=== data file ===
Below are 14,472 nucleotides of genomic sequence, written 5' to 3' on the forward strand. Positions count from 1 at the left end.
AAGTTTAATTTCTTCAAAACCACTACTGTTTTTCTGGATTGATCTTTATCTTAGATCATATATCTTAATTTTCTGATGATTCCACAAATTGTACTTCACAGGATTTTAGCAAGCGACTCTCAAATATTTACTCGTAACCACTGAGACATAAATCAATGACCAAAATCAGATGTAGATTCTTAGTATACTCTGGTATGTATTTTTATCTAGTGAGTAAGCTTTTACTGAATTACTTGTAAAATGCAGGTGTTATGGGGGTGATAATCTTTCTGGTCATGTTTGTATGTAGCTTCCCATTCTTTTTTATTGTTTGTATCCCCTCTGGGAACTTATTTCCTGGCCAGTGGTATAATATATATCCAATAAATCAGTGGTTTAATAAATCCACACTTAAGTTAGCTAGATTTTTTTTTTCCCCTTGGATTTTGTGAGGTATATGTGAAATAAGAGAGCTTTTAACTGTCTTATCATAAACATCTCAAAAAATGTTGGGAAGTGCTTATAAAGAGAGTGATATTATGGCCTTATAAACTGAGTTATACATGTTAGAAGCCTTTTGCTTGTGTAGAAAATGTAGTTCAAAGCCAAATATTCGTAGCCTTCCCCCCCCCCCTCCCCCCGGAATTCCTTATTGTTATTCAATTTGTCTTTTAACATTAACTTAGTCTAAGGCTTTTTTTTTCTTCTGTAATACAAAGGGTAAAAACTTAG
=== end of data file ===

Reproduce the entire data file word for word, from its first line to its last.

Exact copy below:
Below are 14,472 nucleotides of genomic sequence, written 5' to 3' on the forward strand. Positions count from 1 at the left end.
AAGTTTAATTTCTTCAAAACCACTACTGTTTTTCTGGATTGATCTTTATCTTAGATCATATATCTTAATTTTCTGATGATTCCACAAATTGTACTTCACAGGATTTTAGCAAGCGACTCTCAAATATTTACTCGTAACCACTGAGACATAAATCAATGACCAAAATCAGATGTAGATTCTTAGTATACTCTGGTATGTATTTTTATCTAGTGAGTAAGCTTTTACTGAATTACTTGTAAAATGCAGGTGTTATGGGGGTGATAATCTTTCTGGTCATGTTTGTATGTAGCTTCCCATTCTTTTTTATTGTTTGTATCCCCTCTGGGAACTTATTTCCTGGCCAGTGGTATAATATATATCCAATAAATCAGTGGTTTAATAAATCCACACTTAAGTTAGCTAGATTTTTTTTTTCCCCTTGGATTTTGTGAGGTATATGTGAAATAAGAGAGCTTTTAACTGTCTTATCATAAACATCTCAAAAAATGTTGGGAAGTGCTTATAAAGAGAGTGATATTATGGCCTTATAAACTGAGTTATACATGTTAGAAGCCTTTTGCTTGTGTAGAAAATGTAGTTCAAAGCCAAATATTCGTAGCCTTCCCCCCCCCCCTCCCCCCGGAATTCCTTATTGTTATTCAATTTGTCTTTTAACATTAACTTAGTCTAAGGCTTTTTTTTTCTTCTGTAATACAAAGGGTAAAAACTTAG